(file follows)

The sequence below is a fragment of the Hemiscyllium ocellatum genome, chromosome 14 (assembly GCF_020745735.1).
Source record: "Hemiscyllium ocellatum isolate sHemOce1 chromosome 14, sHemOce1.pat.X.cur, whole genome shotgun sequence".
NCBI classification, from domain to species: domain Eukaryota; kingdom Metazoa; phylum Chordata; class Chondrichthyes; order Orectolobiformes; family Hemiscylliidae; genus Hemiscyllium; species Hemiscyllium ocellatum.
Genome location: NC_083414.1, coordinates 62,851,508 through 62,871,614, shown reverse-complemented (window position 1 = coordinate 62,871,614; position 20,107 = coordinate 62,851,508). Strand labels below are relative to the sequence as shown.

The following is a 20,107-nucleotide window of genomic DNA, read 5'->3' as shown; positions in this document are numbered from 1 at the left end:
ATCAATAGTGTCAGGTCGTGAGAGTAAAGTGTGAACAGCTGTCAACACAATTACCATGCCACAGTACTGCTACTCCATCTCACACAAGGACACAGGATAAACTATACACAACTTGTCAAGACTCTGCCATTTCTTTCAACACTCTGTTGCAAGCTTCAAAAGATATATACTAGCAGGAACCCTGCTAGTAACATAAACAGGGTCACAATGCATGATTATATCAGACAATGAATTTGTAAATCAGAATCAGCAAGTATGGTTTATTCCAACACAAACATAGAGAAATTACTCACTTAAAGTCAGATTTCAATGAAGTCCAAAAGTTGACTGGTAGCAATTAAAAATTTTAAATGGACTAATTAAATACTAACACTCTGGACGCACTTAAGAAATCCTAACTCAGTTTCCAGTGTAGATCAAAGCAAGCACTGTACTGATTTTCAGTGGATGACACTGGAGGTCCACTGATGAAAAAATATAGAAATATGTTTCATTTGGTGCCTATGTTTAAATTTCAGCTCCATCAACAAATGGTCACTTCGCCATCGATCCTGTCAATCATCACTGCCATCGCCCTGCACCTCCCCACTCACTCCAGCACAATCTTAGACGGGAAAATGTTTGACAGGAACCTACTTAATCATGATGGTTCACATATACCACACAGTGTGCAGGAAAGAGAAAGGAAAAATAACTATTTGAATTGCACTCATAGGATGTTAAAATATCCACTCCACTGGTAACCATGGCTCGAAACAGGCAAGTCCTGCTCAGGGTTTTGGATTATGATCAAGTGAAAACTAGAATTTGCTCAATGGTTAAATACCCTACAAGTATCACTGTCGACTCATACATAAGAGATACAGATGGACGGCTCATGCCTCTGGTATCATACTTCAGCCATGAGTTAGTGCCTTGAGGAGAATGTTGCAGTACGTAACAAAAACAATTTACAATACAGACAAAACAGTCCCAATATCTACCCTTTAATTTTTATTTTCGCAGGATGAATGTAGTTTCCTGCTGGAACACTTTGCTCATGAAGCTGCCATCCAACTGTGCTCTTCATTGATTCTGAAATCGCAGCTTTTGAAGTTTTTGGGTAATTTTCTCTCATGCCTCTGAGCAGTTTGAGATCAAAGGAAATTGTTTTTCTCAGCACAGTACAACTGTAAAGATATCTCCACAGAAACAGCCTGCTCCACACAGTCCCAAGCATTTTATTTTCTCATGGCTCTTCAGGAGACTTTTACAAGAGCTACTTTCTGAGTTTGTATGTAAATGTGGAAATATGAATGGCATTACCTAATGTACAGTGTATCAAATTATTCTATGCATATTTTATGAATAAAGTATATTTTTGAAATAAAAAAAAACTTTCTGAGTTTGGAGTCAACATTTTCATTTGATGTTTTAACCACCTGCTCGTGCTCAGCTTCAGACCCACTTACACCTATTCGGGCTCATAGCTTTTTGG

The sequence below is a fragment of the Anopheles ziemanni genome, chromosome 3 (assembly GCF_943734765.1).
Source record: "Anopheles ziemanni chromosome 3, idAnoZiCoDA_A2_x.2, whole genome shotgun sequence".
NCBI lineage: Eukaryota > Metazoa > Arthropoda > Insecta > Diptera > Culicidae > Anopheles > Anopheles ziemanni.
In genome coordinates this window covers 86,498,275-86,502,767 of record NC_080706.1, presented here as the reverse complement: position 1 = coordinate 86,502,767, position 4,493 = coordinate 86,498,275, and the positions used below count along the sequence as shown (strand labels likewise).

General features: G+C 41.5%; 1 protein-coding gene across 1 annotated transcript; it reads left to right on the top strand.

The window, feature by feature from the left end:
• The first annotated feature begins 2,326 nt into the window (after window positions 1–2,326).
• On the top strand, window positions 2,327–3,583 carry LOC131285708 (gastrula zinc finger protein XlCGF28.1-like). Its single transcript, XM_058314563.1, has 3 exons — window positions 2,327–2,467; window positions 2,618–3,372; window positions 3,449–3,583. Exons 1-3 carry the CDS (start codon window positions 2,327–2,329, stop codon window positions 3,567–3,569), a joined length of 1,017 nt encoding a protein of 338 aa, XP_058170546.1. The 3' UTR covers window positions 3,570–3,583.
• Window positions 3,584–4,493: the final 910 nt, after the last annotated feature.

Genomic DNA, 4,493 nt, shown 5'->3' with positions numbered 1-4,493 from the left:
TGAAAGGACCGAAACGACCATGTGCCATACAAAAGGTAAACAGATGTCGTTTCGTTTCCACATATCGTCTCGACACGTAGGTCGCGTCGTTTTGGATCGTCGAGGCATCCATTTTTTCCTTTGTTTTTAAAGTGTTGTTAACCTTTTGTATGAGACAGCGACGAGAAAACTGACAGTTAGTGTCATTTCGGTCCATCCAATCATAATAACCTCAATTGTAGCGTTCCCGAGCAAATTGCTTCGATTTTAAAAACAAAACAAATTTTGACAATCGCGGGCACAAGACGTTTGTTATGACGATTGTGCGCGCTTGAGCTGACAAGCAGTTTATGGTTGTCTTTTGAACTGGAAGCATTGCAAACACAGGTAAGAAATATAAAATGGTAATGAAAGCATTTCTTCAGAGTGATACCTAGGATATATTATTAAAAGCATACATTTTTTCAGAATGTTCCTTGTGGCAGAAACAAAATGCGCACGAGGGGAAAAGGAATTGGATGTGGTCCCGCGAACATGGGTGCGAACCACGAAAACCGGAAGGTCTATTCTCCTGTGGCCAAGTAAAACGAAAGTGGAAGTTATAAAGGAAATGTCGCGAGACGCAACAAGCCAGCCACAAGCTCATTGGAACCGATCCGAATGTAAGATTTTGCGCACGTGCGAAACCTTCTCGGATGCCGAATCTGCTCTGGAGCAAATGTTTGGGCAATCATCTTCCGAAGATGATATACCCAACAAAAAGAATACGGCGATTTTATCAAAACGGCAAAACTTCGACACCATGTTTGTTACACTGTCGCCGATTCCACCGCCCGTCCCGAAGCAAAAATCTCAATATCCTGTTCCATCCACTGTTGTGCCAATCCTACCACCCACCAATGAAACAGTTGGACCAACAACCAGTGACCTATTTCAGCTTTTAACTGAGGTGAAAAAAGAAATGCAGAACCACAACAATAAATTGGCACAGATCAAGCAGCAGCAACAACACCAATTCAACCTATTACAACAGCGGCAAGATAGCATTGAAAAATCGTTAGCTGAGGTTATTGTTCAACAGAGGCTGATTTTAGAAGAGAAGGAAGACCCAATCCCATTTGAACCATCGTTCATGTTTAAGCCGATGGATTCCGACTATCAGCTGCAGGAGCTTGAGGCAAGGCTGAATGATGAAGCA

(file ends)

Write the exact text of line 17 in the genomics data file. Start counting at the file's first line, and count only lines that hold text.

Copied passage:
TGAAAGGACCGAAACGACCATGTGCCATACAAAAGGTAAACAGATGTCGTTTCGTTTCCACATATCGTCTCGACACGTAGGTCGCGTCGTTTTGGATCGTCGAGGCATCCATTTTTTCCTTTGTTTTTAAAGTGTTGTTAACCTTTTGTATGAGACAGCGACGAGAAAACTGACAGTTAGTGTCATTTCGGTCCATCCAATCATAATAACCTCAATTGTAGCGTTCCCGAGCAAATTGCTTCGATTTTAAAAACAAAACAAATTTTGACAATCGCGGGCACAAGACGTTTGTTATGACGATTGTGCGCGCTTGAGCTGACAAGCAGTTTATGGTTGTCTTTTGAACTGGAAGCATTGCAAACACAGGTAAGAAATATAAAATGGTAATGAAAGCATTTCTTCAGAGTGATACCTAGGATATATTATTAAAAGCATACATTTTTTCAGAATGTTCCTTGTGGCAGAAACAAAATGCGCACGAGGGGAAAAGGAATTGGATGTGGTCCCGCGAACATGGGTGCGAACCACGAAAACCGGAAGGTCTATTCTCCTGTGGCCAAGTAAAACGAAAGTGGAAGTTATAAAGGAAATGTCGCGAGACGCAACAAGCCAGCCACAAGCTCATTGGAACCGATCCGAATGTAAGATTTTGCGCACGTGCGAAACCTTCTCGGATGCCGAATCTGCTCTGGAGCAAATGTTTGGGCAATCATCTTCCGAAGATGATATACCCAACAAAAAGAATACGGCGATTTTATCAAAACGGCAAAACTTCGACACCATGTTTGTTACACTGTCGCCGATTCCACCGCCCGTCCCGAAGCAAAAATCTCAATATCCTGTTCCATCCACTGTTGTGCCAATCCTACCACCCACCAATGAAACAGTTGGACCAACAACCAGTGACCTATTTCAGCTTTTAACTGAGGTGAAAAAAGAAATGCAGAACCACAACAATAAATTGGCACAGATCAAGCAGCAGCAACAACACCAATTCAACCTATTACAACAGCGGCAAGATAGCATTGAAAAATCGTTAGCTGAGGTTATTGTTCAACAGAGGCTGATTTTAGAAGAGAAGGAAGACCCAATCCCATTTGAACCATCGTTCATGTTTAAGCCGATGGATTCCGACTATCAGCTGCAGGAGCTTGAGGCAAGGCTGAATGATGAAGCA